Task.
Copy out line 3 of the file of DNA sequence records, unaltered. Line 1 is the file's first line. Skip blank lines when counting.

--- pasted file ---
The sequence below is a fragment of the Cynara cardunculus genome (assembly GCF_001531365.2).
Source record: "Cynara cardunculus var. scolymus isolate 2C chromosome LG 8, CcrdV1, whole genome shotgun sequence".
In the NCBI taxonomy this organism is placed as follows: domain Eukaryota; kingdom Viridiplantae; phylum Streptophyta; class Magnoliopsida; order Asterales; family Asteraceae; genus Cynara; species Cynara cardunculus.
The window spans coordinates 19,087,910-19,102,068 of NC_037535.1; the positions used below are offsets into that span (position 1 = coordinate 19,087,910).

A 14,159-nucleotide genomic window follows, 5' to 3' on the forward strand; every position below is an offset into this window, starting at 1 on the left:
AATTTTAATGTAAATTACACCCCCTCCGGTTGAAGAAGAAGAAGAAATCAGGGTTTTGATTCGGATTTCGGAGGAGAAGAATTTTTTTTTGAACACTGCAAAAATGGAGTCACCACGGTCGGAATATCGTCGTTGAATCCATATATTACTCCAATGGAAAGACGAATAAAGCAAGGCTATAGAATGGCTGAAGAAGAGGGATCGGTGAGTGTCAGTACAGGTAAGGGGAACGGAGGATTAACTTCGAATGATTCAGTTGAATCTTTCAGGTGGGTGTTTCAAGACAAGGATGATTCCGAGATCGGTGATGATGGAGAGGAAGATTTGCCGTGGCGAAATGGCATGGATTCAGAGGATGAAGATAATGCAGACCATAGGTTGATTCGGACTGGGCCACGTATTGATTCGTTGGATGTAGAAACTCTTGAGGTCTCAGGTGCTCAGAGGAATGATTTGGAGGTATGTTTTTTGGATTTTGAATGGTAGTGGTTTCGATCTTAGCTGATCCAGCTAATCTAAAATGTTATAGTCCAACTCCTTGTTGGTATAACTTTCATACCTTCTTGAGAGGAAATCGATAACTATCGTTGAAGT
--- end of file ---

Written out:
In the NCBI taxonomy this organism is placed as follows: domain Eukaryota; kingdom Viridiplantae; phylum Streptophyta; class Magnoliopsida; order Asterales; family Asteraceae; genus Cynara; species Cynara cardunculus.